Note that 14 CFR 25 does not specify an altitude or weight for Va, but clearly the speed at which the aircraft will stall changes with both of these factors. While the regulation does specify a clean configuration, clearly you will also have different VAs for various gear and flap settings.

If you would like to know more about maneuvering speed and how it is computed, see: Operating Flight Strength.

### Gulfstream Example

Gulfstream does not give you anything more than this when it comes to maneuvering speed: VA = 206 knots.

With a little work, see Operating Flight Strength for a walk-through on how to do this, you can find VA for any weight, altitude, and flap configuration. The chart shown here is for a G450 at 70,000 lbs, 3,000' pressure altitude, clean configuration.

So this is one case, of many, where a G450 does have a VA of 206 knots. But the VA for varying weights, altitudes, and configurations are quite different:

 Gulfstream G450 Maneuvering Speed (Sea Level) Gear Flaps Weight VA Down 39 50,000 lbs 139 knots Up 20 74,600 lbs 187 knots Up Up 70,000 lbs 206 knots

So all we have proven, so far, is that the real VA can only be 206 knots for a specific set of circumstances. We still have work to do.

### G450 / G550 / GV Rule of Thumb

So how you going to keep all this straight? An interesting point about the V-G Diagram is that corner where cornering speed, VA, lies. It is at the intersection of stall speed and the G-limit. Using a lot of math, explained in Operating Flight Strength, we can see that:

#### $VS(corner)=VS(1G)|G|$

Where VS(corner) is the stall speed at VA for the conditions of the chart, VS(1G) is the stall speed for 1 G flight at those same conditions, and G is the G-limit for those conditions.

In the G450 we only have two positive G-limits to worry about. With the flaps up it is +2.5 G and with any flaps at all it is +2.0 G. Since VS(corner) = VA, we find that: $VA(flaps up)=VS(1G)2.5 =VS(1G)1.58$

and

$VA(flaps down)=VS(1G)2 =VS(1G)1.41$

The fact VA tracks with VS helps us tremendously, but having multiples of 1.41 and 1.58 are less than easy to deal with. We do have a Gulfstream recommendation to always keep our speed at least 1.5 times greater than VS when in turbulent air. See: G450 Turbulence Penetration. I think shooting for 1.5 times VS gets you very close to VA under most conditions.

We don't have a ready display of VS(1G) in the cockpit and you can't very well be looking up charts if you find the aircraft upset by wake turbulence or have another reason to wonder about maneuvering speed. But you do have this:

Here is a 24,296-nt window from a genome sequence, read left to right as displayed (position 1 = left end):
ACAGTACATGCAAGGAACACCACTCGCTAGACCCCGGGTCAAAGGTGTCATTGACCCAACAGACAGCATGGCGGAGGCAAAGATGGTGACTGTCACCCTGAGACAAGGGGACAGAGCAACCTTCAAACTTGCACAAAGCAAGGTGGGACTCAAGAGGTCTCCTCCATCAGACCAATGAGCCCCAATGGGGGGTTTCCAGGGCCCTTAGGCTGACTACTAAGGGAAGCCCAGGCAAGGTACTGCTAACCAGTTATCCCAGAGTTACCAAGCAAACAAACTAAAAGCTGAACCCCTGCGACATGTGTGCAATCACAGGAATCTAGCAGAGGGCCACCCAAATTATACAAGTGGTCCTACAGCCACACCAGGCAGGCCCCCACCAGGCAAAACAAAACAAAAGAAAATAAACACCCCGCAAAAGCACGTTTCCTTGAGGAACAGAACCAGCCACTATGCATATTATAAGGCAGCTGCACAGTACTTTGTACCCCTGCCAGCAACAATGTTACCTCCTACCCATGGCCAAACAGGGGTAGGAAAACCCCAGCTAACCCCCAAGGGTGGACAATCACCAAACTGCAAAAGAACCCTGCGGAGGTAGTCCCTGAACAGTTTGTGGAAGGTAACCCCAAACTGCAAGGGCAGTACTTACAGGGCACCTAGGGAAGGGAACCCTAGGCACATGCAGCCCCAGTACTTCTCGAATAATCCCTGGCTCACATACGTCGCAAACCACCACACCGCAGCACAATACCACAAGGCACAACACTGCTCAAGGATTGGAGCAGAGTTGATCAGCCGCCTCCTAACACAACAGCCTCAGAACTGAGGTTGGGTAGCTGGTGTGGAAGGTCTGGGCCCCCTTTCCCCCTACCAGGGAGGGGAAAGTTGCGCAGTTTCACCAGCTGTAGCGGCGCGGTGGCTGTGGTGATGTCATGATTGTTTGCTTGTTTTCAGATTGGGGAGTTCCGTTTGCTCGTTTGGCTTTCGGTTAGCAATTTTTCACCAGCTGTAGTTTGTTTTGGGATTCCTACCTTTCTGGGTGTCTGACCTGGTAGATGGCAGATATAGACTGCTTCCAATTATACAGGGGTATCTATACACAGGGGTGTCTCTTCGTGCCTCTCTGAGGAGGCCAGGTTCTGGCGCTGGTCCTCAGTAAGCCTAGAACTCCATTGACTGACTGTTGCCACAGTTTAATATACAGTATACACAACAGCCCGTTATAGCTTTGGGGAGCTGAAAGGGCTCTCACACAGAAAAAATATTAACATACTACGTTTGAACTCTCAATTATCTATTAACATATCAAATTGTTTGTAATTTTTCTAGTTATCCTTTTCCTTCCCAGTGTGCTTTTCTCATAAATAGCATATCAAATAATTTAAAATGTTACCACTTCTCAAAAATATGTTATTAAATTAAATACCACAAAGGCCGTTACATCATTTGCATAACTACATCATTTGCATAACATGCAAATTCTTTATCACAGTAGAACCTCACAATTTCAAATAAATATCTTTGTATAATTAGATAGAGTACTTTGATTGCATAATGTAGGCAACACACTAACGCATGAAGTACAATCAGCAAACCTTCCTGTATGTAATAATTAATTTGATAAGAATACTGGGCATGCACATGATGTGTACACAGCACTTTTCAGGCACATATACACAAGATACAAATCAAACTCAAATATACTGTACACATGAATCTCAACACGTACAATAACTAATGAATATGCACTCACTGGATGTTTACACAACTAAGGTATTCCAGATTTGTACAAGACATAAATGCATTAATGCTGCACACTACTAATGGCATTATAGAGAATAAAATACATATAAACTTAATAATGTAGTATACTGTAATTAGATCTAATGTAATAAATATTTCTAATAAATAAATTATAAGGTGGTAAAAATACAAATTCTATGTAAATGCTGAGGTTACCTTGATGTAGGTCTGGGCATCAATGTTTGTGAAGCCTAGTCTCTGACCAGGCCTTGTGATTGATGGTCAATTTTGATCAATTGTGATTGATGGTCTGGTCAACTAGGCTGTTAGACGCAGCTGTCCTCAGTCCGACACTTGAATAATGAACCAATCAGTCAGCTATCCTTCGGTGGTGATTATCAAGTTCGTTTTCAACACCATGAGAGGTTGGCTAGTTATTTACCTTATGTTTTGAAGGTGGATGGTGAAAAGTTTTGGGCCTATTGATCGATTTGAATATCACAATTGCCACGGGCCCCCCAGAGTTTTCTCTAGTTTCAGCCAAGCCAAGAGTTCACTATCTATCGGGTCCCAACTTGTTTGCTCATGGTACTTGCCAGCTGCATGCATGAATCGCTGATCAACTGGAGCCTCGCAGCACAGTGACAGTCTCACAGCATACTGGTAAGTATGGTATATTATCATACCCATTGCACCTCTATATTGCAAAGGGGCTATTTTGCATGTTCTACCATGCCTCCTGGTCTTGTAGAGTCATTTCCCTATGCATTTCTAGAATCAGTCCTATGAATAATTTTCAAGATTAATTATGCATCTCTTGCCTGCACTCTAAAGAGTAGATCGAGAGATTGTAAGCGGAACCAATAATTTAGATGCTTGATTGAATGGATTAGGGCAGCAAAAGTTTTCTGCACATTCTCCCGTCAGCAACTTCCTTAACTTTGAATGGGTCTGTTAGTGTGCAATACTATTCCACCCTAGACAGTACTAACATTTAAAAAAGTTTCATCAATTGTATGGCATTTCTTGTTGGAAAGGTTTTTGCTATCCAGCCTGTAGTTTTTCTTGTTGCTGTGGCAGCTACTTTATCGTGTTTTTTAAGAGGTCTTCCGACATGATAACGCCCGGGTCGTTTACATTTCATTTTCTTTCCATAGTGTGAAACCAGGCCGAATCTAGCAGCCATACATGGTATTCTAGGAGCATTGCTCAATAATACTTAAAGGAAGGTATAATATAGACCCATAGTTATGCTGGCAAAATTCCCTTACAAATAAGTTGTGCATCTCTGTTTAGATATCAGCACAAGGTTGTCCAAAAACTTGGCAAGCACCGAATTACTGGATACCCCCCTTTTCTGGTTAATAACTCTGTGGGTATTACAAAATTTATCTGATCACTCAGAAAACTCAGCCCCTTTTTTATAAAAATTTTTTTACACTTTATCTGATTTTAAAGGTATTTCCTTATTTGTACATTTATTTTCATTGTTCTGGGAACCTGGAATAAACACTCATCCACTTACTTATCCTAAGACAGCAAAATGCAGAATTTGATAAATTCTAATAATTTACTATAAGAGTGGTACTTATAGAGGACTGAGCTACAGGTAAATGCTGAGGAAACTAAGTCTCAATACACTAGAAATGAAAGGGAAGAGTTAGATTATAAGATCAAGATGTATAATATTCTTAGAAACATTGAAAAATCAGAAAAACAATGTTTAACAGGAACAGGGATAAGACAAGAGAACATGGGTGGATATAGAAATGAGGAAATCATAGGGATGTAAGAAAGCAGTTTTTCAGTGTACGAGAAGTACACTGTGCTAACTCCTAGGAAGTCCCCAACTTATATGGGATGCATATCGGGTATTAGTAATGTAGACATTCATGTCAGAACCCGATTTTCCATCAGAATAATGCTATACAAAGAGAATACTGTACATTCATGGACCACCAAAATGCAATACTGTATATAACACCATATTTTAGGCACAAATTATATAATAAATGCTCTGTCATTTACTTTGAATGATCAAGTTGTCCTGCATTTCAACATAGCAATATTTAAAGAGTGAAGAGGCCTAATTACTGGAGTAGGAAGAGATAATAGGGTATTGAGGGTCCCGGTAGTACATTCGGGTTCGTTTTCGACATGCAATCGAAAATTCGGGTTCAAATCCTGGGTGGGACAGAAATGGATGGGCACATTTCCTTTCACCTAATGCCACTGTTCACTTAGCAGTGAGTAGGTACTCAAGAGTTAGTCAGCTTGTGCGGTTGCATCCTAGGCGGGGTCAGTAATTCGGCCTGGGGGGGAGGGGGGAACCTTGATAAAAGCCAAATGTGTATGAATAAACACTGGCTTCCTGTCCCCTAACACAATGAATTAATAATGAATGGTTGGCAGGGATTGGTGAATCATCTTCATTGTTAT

Photo: Display Controller With VREF, from Eddie's aircraft.

The display controller gives you an accurate VREF based on the flap handle position all the way to 15,000' and from there all the way to 45,000' it appears to be very close. See: G450 VREF / Display Controller for more about this.

Remember that in these airplanes VREF = (1.3) VS(1G). So the number in front of you is 30% higher than stall speed. We've decided our VA is about 1.5 VS, so we need a relationship between VA and VREF:

$VRA = VREF ( 1.5 1.3 ) = VREF ( 1.15 )$

Rule of Thumb: Maneuvering speed in a G450 / G550 / GV is 15% above the display controller VREF.

I always leave the display controller on the FLT REF page. If, for any reason, I ever need to know what VA is, I know I just need to add 15% to the VREF and I've got it.

### References

14 CFR 25, Title 14: Aeronautics and Space, Federal Aviation Administration, Department of Transportation

Bombardier Global 6000 Flight Crew Operating Manual, Revision 2, Dec 21, 2011

Gulfstream G450 Airplane Flight Manual, Revision 35, April 18, 2013.

Gulfstream G450 Aircraft Operating Manual, Revision 35, April 30, 2013.

Gulfstream G550 Airplane Flight Manual, Revision 27, July 17, 2008

Gulfstream G650 Airplane Flight Manual, Revision 4, July 17, 2013

Gulfstream GIV Airplane Flight Manual, Revision 30, 11 October 2002

Gulfstream GV Airplane Flight Manual, Revision 30, 13 May 2008

Technical Order 1C-20B-1, C-20B Flight Manual, USAF Series, 1 November 2002